• Benefits: “Free delivery” was the big winner here, with open (35.9%), click (81.3%) and click-to-open (33.4%) rates all far above the average. “Available” and “new” turned in decent performances, with above-average open and click rates and below-average CTO rates. “Essential” and “offer” did not get the desired responses from consumers, faring below-average in each metric.
  • Superlatives: Recipients did not find subject lines containing superlatives to be particularly engaging. “Fantastic,” “good,” and “exclusive” were below-average in each metric, while “great” (14.7%) and “latest (95.4%) were only able to see above-average rates for opens.

6. Charities

  • Donations: First the worst performers: “gift,” “give,” “order,” “presents,” and “support” each failed to generate even average open, click, or click-to-open rates. “Donate,” “join” and “member” scored above the average in opens, but were behind in clicks and click-to-open rates. “Volunteer” fared well in open (55.6%) and click (44.9%) rates, while falling off the pace in click-to-opens (-6.9%). It was the same story for “help.”
  • Money: Subject lines containing the £ symbol fared poorly, while those with “% off” hewed close to the average in each of the 3 metrics.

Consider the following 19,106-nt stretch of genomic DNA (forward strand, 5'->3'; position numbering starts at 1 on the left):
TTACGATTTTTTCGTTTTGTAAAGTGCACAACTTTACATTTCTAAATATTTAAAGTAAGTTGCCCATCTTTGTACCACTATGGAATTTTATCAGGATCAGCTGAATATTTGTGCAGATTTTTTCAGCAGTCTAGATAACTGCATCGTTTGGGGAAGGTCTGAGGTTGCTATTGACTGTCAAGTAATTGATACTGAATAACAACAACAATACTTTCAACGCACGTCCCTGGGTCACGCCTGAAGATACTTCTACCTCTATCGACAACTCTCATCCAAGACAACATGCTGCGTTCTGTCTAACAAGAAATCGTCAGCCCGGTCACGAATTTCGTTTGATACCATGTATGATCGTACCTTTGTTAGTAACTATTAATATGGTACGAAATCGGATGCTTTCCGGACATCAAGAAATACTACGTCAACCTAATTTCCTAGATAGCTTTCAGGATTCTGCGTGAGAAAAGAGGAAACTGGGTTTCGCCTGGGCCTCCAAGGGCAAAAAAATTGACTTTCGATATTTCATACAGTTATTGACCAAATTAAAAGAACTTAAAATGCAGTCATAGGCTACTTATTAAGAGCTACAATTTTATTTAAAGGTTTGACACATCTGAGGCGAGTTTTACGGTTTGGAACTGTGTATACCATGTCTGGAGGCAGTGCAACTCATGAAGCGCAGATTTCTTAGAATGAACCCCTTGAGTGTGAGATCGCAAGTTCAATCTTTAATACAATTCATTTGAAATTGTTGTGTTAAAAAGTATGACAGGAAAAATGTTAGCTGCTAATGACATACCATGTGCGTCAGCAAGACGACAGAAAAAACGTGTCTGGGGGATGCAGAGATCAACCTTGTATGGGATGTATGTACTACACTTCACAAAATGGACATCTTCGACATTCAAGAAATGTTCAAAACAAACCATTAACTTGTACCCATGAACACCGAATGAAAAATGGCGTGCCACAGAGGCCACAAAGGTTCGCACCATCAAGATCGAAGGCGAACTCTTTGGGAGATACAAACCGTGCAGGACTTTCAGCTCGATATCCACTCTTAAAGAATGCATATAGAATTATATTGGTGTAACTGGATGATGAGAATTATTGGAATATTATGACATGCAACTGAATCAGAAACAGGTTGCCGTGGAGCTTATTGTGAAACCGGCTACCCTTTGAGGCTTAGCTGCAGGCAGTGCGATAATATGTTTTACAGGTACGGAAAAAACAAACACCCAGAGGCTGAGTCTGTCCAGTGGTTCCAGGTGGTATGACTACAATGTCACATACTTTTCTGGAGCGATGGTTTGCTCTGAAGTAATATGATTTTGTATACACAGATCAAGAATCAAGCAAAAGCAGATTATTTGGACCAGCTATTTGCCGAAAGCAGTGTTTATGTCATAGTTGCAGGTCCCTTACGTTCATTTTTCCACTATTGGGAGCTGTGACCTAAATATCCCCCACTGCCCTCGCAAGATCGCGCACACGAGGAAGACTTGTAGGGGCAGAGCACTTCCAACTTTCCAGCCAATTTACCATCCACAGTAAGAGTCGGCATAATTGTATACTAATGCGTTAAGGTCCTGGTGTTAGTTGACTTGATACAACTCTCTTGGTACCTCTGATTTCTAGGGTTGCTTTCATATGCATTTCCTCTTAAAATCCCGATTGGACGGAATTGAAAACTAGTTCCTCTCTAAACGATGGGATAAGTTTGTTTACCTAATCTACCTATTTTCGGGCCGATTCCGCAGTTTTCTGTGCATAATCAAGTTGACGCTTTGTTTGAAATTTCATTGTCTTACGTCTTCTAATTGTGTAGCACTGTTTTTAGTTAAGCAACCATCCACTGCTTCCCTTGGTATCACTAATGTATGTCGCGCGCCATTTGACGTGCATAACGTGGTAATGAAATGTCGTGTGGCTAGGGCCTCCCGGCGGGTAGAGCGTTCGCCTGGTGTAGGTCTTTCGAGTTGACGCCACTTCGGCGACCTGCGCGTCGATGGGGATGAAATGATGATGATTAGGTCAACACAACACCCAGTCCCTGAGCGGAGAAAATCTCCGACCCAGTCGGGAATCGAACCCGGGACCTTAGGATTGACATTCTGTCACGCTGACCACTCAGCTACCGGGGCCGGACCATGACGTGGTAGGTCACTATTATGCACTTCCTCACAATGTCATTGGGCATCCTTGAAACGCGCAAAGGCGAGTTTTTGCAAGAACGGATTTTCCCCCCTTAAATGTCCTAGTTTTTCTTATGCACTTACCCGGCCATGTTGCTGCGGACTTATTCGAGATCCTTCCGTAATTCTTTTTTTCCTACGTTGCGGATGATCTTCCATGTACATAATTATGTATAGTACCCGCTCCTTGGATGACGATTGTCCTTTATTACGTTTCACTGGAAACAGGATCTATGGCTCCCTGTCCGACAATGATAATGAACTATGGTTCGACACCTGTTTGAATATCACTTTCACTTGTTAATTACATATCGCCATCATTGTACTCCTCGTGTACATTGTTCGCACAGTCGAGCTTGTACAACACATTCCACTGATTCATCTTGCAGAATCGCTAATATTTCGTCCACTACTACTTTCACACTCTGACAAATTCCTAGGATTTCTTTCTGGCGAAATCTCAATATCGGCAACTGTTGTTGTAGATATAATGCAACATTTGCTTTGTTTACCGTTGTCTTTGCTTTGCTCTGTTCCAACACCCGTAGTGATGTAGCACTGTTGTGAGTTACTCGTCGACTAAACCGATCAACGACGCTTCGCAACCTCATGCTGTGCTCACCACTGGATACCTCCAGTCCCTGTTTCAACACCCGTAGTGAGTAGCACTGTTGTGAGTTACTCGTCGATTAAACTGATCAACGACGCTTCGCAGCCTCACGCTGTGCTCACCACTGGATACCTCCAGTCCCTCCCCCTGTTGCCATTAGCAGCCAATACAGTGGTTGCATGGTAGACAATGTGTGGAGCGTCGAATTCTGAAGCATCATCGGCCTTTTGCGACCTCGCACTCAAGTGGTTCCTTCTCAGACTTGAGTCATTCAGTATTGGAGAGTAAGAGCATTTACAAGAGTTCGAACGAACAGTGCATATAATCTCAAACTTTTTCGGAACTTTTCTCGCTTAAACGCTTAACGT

• Events: “Challenge,” “Christmas,” “event,” “marathon,” and “run” each performed better than average in open rates, but below-average in click and click-to-open rates.
  • Content: This was a mixed bag, although overall most content terms fared poorly. “Action,” “campaign,” “child,” “inspiration,” “lives,” “today,” “video,” “views,” and “win,” all failed in their attempts to generate responses from recipients, falling below the average in open, click, and click-to-open rates. “Difference” had poor click (-70.8%) and click-to-open (-75.3%) rates, but boasted an above-average open rate (18.2%). Of the group, “news,” “society” and “update” performed best, each generating above-average open and click rates. “News” in particular scored well with an open rate 60.7% higher than the average and a click rate 50.7% above-average. Even so, “news,” “society,” and “update” each had below-average click-to-open rates.